A flying squadron is a strange place. It is a tight-knit enclosure full of alpha males, each of whom always wants to be the best. If you lined up fighter pilots in a circle, one would be better than the other until a kind of divine infinity was reached. Please forgive me for this figurative exaggeration, but I would like to make one thing clear: the pressure to compete and perform is great. Nevertheless, this fighting community is always a group that is not in an adversarial but rather a competitive relationship. While in the former everyone tries to secure their own advantage and slow down their fellow competitors, the latter is characterized by the mutual motivation to achieve top performance. When your survival in an emergency depends on your comrade, it becomes obvious that jet crews can never be loners. Nobody can do everything, nobody knows everything and nobody can survive alone in the sky.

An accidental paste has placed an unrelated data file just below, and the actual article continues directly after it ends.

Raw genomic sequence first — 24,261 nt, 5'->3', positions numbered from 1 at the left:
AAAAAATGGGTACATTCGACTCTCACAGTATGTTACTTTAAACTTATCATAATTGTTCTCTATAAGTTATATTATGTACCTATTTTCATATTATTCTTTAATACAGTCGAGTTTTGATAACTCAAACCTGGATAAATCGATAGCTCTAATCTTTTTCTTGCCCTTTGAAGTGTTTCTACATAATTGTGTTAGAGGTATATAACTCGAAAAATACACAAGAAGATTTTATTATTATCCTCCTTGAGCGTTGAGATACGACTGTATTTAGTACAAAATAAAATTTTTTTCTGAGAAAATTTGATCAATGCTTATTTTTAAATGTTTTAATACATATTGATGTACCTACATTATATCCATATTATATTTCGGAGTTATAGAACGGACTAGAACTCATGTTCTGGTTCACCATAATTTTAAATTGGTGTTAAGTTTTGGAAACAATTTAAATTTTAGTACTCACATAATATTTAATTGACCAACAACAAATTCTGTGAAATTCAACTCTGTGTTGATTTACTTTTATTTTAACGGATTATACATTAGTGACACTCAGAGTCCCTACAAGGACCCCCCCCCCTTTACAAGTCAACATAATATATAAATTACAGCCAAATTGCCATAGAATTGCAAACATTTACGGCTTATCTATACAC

Although the cockpit workplace is per se a completely isolated command post, we are always dependent on optimal cooperation in peace, crisis and war. The most important task of every squad and squad leader is to lead their own wingmen safely back to their home base at all times. Although these principles of comradeship extend to all military areas, they are made particularly necessary by the challenges of the third dimension. We fly together and if the situation requires it, we will fight together. It remains important to understand that the fighter pilot is, first and foremost, one thing: a military leader with vital responsibility for the survival of his flying comrades.
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